Volume 95, Issue 63

Thursday, January 24, 2002
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Why now?

Editorial Cartoon

Editorial Board 2001-2002

Why now?

According to the Hollywood script, just before his death the main character comes clean to the world, explaining his life and divulging his secrets as his last breath escapes his lungs.

Duane Baxter, as usual, failed to memorize his lines.

In a casual, if not sloppy, latenight e-mail to his council, Social Science Students' Council president Baxter announced his resignation Tuesday. While asking his former council-mates to remain committed to their constituents, Baxter announced his departure from a group he has left in shambles.

How different things were a year ago.

Baxter was once the rising star of campus politics. Speculation had it Baxter would trounce rival Chris Sinal in the University Students' Council presidential race and assume his place as the king of Western's student body.

Then it all fell apart.

Money was lost, a budget lay in tatters, motions of impeachment were flying and a students' council became a laughingstock. Through it all, Baxter vainly attempted to stay true and stand tall.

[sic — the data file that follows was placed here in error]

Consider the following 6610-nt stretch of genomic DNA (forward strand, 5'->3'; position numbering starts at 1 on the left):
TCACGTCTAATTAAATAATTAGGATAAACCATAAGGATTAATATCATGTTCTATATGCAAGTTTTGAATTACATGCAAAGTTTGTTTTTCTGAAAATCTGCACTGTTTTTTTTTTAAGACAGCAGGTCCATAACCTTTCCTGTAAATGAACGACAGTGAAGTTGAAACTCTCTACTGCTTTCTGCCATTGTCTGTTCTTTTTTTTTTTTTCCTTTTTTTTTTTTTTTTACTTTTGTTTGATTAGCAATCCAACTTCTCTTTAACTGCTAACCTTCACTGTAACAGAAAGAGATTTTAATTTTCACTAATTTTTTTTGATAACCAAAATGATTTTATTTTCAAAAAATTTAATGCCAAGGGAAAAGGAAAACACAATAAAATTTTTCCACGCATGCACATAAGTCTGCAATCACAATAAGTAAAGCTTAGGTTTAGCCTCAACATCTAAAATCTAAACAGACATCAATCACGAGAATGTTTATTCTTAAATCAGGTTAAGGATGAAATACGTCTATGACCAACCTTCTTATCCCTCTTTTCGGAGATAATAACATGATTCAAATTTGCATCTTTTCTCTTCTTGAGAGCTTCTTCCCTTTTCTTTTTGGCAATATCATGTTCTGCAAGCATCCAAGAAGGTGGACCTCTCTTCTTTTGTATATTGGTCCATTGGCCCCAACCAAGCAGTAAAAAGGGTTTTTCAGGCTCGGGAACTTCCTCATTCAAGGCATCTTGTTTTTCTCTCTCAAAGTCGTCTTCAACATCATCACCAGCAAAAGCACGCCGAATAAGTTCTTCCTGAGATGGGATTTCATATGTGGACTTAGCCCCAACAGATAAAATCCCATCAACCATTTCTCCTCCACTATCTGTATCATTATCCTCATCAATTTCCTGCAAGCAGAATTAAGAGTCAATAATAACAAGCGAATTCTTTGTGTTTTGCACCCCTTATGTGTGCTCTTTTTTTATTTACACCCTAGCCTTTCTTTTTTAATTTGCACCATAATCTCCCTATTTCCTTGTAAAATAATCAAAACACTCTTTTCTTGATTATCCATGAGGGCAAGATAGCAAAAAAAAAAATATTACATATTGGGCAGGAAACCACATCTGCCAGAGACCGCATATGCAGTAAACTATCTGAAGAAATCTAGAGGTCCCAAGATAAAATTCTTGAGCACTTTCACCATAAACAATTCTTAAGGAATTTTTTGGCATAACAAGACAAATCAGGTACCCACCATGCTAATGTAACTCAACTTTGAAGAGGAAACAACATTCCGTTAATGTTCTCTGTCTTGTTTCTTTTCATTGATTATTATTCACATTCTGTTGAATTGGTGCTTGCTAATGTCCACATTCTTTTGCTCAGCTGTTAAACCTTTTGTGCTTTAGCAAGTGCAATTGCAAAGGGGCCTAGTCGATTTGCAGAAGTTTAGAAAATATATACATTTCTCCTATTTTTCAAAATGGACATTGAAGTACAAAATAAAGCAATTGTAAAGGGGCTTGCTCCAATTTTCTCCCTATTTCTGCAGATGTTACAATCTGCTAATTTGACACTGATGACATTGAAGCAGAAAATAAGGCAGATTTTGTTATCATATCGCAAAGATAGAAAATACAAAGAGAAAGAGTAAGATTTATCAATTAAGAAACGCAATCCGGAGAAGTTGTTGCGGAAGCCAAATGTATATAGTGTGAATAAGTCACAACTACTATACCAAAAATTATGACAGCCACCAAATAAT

Resign he would not. Impeachment he would fight. And then, quietly, one night he sent his council an e-mail and politely excused himself from a position he had fought to maintain.

The ever-popular "personal reasons" were sighted, but such an explanation creates more questions than it answers.

Why exactly did he quit and, most importantly, why now?

Baxter owes his constituents answers to these questions, just as he owes it to them to repair the damage done under his leadership.

And, in that sense, the Baxter presidency is much like a cowardly hit-and-run accident.

With a council in disarray, Baxter swore he would lead by example and get the situation under control in time for a new president to take power and rebuild.

Instead, Baxter quit on his council, quit on his constituents and bade a hasty retreat.

But most disturbing is the lack of full disclosure.

After fighting for their lives, politicians don't just quit. They don't just give up. They don't just walk away quietly with very little, or no, explanation at all (unless they're Brian Tobin).

Much like his shortened stint as president, Baxter's resignation stinks – it reeks of unanswered questions.

Though it seems clear we are expecting far too much, Baxter must set the record straight.

While your year has played itself as more of a tragic, disaster flick, its time, Duane, to refer to that magical Hollywood ending we're all awaiting.

Call a press conference, stand before your council or send another latenight e-mail – it doesn't matter anymore how you do it, just that it gets done.

Don't waste anymore of your constituents' time – utter your last political breath, provide some much-needed plot resolution and make your long-awaited, much-anticipated, final exit.

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Copyright The Gazette 2001